The disclosure may provide authenticity by requiring a digital authentic originality of each element. The authenticated elements may include subject, person, software, hardware, system processes, information/data, and others. Additionally, non-repudiation (e.g. authentic accountability during a digital communication or transaction) may also be part of the authenticity requirement.

The disclosure may provide confidentiality by protecting the elements from preying eyes. The elements which may be protected may include, but not be limited to, data, information, aggregated information, processes, identity, communication, and transaction meta-information such as volume. Solutions such as public key infrastructure may be used to achieve both authenticity and confidentiality purposes using public and private key pairs.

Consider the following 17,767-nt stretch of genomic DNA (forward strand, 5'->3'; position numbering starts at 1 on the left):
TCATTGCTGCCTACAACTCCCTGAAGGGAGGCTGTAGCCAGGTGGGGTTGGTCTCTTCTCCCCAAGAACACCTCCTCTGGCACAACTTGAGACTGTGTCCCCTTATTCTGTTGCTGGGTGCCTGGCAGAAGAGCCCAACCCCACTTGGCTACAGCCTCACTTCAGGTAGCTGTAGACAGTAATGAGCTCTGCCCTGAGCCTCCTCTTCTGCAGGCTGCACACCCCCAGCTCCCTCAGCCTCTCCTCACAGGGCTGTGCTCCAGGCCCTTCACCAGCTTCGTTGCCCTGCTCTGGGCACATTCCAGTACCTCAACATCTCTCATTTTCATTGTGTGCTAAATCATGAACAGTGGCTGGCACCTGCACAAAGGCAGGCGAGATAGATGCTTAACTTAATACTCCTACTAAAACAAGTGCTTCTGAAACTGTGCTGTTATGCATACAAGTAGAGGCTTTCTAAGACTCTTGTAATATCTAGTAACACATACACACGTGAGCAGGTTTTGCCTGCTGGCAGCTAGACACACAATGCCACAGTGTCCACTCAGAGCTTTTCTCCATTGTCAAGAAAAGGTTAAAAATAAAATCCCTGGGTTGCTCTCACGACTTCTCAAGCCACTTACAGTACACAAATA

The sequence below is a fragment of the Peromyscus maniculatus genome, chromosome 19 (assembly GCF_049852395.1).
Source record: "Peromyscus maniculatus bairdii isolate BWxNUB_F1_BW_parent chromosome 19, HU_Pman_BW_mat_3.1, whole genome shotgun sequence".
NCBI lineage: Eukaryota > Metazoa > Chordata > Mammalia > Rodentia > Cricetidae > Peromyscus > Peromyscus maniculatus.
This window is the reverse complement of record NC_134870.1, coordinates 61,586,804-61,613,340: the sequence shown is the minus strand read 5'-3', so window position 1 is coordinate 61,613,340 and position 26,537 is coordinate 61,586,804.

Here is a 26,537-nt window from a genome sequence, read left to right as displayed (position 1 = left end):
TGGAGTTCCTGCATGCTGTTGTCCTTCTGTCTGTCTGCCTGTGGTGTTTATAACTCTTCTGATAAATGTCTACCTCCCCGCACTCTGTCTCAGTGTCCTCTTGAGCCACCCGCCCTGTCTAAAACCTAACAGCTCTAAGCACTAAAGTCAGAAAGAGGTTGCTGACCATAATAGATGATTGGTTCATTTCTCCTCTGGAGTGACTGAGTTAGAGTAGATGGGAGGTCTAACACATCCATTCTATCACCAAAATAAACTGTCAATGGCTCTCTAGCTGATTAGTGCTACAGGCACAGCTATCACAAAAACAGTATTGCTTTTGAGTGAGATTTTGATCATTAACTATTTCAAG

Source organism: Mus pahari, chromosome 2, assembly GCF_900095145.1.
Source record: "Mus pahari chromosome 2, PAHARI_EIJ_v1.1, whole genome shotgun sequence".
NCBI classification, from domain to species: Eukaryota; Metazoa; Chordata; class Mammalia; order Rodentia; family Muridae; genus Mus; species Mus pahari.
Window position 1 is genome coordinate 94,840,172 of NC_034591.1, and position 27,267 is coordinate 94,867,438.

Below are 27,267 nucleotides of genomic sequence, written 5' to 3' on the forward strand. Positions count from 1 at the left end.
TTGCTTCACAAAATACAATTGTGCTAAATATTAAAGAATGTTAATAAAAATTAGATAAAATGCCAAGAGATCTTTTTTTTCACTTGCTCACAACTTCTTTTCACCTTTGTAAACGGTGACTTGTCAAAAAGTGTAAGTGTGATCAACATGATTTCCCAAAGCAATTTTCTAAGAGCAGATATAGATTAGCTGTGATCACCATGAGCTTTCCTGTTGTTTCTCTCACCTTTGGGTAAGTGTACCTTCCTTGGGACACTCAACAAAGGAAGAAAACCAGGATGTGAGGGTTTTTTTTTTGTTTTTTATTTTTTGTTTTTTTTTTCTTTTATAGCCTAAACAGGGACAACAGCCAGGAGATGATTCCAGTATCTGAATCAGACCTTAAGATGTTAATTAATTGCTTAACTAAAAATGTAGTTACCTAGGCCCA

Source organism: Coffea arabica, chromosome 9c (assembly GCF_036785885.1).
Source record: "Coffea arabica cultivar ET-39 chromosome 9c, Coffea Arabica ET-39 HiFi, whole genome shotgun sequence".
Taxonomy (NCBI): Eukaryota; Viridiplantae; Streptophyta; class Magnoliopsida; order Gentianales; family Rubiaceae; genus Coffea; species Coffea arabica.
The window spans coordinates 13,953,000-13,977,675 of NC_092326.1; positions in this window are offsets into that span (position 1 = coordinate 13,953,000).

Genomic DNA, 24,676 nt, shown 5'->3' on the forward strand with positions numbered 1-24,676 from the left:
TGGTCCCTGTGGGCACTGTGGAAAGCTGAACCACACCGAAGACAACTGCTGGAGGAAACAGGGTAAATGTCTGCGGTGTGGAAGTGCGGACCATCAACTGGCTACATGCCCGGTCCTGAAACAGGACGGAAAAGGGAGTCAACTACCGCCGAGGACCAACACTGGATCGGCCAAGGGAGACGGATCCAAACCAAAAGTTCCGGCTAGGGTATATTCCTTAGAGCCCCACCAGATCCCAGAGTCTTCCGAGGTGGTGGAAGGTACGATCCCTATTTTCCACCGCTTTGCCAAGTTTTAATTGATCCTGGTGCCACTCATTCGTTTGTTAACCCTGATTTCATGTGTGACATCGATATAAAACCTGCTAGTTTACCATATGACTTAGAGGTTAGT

The disclosure may provide integrity by making sure the element content has not been altered. One example may be avionic hardware/software of airplanes. Compromised data content may potentially lead to fatal consequences. The elements that may require integrity protection may include, but not be limited to, software, hardware, communication channels, and processes.

The disclosure may provide anonymity by helping to protect against cybercrime and other potential abuses to retain the privacy for both individuals and businesses. As part of the overall information assurance requirements, anonymity may protect the identity of potential victims from the investigating parties. The disclosure may require software, hardware, communication, and process anonymity.